The final generation piston airliners
Boeing 377 Stratocruiser – Lockheed L1049G Super Constellation – SNCASE Armagnac

I think there’s something sad about the final generation of piston engined airliers. For the most part they were the culmination of several decades spent working our what was the best way to design and build a large commercial airliner. Then the jets came along and swiftly relegated these engineering marvels to second line status, reduced to flying cargo and then the scrap heap.  Here are three, two well known and the third a footnote in the history of airliners.

Boeing 377 Stratocruiser in 1/144 by Minicraft
The Boeing Stratocruiser was a civil development of the C-97 freighter which was, in turn, a development of the Boeing B-50 which was an advanced version of the B-29. It was a large comfortable airliner with a unique two level passenger cabin, the a lowere deck passenger lounge was capable of accommodating 14 passengers. They were, however, unreliable and expensive to operate so they disappeared from commercial operations soon after the arrival of long-haul jet airliners.

There’s not much choice when it comes to making a 1/144 scale model of a Stratocruiser. There was, once upon a time, the ATP fully resin kit what I once had and got rid of. There is the Welsh Models kit which is a full vacform kit and probably not much fun to play with. This leaves us with the Minicraft kit which was first published in 1998 and has appeared since in the liveries of a few other airlines. It’s a fairly basic kit in comparison to the more modern kits from companies like Revell and Zvezda. (You have even less choice in 1/72 with only the Academy Stratocruiser to chose from. I wrote a Workbench Note about making this model in which I write mainly about my first experience of coming across what can happen when you cross enamel and lacquer paints.

Lockheed 1049 Super Constellation in 1/144 by Minicraft/Welsh Models
The Super Constellation was a development of Lockheed’s earlier Constellation which had been designed as a civil airliner but had been put into production as a military aircraft during World War II. Development of the Super Constellation began in the late 1940s and they began entering service in 1951. They were more popular than the Boeing Stratocruiser, with less problems so, when the jet airliners arrived and pushed them out of major airline service, many Super Constellations went into service with second level and freight airlines.

There are three options when it comes to making the Super Constellation in 1/144, the older Minicraft kit that dates from 1998, the newer Revell kit that comes to us from 2006, and the much older Welsh Models vacform kit. Of these the Revell kit is preferable and reviews in Modelling Madness and Fine Scale Modeler recommend it. Back in 2013 I set out to make models of the Constellation, Super Constellation and Starliner using Minicraft and Welsh Models kits which you can read about here.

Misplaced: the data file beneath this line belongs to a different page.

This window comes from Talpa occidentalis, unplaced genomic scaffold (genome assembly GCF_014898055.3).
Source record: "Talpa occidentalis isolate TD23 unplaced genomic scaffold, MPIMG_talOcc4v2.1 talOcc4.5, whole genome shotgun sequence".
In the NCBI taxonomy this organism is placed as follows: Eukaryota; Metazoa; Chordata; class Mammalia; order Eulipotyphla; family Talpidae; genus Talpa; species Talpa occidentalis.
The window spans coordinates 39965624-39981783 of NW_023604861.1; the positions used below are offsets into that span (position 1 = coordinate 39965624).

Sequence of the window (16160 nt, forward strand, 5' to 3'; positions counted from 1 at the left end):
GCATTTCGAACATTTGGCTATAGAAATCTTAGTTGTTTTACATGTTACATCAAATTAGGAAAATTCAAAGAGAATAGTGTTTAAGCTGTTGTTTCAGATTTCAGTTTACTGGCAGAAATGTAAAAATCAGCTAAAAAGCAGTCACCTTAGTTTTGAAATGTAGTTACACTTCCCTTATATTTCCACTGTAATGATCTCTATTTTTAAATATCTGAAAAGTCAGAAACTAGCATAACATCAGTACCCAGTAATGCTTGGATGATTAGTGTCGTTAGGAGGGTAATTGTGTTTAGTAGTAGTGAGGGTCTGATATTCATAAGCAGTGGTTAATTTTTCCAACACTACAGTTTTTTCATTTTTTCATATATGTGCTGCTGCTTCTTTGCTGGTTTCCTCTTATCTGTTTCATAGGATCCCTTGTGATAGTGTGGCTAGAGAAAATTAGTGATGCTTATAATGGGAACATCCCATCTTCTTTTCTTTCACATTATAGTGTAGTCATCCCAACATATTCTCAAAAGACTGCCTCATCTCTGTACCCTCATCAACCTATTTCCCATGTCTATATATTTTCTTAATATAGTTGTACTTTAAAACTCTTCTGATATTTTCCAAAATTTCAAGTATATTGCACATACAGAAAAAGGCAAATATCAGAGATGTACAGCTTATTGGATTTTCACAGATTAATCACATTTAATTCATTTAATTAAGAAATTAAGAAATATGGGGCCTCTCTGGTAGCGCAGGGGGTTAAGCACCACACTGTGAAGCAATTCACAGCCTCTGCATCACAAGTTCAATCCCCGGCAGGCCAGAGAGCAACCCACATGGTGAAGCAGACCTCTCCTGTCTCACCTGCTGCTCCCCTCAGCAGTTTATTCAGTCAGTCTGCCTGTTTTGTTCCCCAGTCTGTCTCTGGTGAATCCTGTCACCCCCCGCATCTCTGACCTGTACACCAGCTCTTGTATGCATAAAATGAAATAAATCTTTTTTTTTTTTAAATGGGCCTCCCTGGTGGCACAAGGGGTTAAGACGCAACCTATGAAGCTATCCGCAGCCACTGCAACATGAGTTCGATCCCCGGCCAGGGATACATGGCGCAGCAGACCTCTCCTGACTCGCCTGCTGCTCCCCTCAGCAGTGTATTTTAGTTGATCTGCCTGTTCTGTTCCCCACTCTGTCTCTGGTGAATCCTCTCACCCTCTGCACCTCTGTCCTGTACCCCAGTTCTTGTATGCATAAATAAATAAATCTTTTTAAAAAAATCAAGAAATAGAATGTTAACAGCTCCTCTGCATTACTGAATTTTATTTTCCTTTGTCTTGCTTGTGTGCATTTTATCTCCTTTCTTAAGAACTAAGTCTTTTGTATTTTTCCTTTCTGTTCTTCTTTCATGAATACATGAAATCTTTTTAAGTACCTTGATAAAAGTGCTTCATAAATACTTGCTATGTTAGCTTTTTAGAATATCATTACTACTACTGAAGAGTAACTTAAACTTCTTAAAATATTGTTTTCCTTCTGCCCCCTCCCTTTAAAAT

SNCASE SE2010 Armagnac in 1/144 by F-Rsin
Design work began on the Armagnac in France in 1942 to meet a requirement for a long range airliner capable of carrying 60 to 160 passengers. Wartime conditions meant that planning was delayed until after the war and the prototype first flew in 1949. It was a large, roomy airliner but slow and inefficient. While 59 Stratocruisers and 259 civil Super Constellations were constructed only 9 Armagnacs were built. Air France had planned to take 15 but declined to buy them and TAI flew then for eight months before declaring them unprofitable. Most were broken up in 1955 though two flew the French contingent to the Olympic Games in Melbourne in 1956.

You’re out of luck when it comes to this model. I bought this full resin kit from the producer, F-Rsin, in 2014 and it has since gone out of production. I can find hardly a mention of it anywhere on the interwebsbut you might have some luck if you look hard and long enough. When you do get it you will probably be disappointed by its relative crudeness and lack of detail. You could try replacing the engines and propellers with an aftermarket set, which I wish I had done, but that might also be hard to find these days.